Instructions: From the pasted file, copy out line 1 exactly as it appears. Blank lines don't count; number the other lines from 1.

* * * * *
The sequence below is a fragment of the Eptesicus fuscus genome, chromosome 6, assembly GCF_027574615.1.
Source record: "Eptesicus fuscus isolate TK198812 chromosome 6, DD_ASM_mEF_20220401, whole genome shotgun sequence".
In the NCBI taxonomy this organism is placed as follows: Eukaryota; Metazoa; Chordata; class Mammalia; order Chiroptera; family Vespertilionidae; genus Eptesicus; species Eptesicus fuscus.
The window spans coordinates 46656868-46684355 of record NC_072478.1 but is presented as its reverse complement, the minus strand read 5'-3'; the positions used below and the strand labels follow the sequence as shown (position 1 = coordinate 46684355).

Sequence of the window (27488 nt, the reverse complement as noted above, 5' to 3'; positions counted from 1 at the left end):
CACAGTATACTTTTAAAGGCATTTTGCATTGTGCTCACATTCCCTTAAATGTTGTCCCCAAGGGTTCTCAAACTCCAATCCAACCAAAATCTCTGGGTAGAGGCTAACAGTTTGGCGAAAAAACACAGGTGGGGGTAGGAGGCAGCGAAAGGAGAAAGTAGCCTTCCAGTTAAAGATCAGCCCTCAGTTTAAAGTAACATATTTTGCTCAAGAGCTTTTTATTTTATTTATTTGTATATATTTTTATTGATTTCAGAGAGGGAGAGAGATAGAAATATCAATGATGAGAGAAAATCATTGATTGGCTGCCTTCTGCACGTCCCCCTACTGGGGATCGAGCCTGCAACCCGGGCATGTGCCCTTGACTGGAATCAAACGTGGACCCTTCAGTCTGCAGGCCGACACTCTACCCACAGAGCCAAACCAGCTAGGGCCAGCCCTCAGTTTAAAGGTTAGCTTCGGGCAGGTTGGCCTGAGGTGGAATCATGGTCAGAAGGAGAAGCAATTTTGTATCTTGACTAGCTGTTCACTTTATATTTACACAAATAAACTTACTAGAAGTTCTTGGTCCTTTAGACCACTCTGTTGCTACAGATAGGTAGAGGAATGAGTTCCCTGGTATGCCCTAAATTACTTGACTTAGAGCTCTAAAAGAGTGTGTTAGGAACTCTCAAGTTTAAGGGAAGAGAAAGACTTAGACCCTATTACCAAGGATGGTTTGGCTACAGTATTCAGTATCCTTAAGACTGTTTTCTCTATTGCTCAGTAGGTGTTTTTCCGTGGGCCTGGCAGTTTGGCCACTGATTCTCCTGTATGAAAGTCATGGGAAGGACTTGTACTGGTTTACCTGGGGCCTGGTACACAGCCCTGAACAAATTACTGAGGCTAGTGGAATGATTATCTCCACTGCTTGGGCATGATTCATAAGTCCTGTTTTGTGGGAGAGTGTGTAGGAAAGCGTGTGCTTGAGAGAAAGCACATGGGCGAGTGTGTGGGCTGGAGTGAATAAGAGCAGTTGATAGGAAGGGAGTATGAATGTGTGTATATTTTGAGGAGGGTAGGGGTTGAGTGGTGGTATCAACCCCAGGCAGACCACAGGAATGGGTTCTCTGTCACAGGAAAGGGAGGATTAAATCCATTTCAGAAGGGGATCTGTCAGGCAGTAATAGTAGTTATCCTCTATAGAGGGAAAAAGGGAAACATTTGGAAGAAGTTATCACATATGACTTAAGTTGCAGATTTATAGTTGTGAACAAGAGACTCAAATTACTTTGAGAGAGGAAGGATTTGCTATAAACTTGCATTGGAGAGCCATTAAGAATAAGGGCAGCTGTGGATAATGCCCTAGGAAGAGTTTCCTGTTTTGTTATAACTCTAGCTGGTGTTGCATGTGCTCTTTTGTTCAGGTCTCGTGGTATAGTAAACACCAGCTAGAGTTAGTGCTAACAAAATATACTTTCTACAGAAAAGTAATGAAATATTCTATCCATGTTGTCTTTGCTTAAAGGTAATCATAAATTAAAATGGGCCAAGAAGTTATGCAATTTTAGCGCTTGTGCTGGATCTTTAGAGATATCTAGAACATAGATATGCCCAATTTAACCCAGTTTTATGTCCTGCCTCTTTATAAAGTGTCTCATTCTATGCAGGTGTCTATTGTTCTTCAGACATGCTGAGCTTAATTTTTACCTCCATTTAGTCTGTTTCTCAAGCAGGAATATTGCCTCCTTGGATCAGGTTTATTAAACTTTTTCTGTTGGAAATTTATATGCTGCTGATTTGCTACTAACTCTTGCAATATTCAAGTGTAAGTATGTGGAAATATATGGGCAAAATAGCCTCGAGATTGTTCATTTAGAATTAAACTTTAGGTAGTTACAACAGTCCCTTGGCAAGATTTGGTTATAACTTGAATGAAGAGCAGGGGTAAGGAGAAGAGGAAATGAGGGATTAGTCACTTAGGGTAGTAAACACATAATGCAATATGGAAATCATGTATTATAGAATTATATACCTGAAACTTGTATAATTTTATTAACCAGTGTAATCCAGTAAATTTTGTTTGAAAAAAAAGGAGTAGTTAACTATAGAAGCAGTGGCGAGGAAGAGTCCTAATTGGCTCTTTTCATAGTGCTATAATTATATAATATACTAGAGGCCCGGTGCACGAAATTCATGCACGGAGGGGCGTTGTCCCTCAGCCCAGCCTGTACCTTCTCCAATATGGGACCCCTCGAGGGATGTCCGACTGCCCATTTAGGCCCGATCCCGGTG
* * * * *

The sequence below is a fragment of the Eptesicus fuscus genome, chromosome 6, assembly GCF_027574615.1.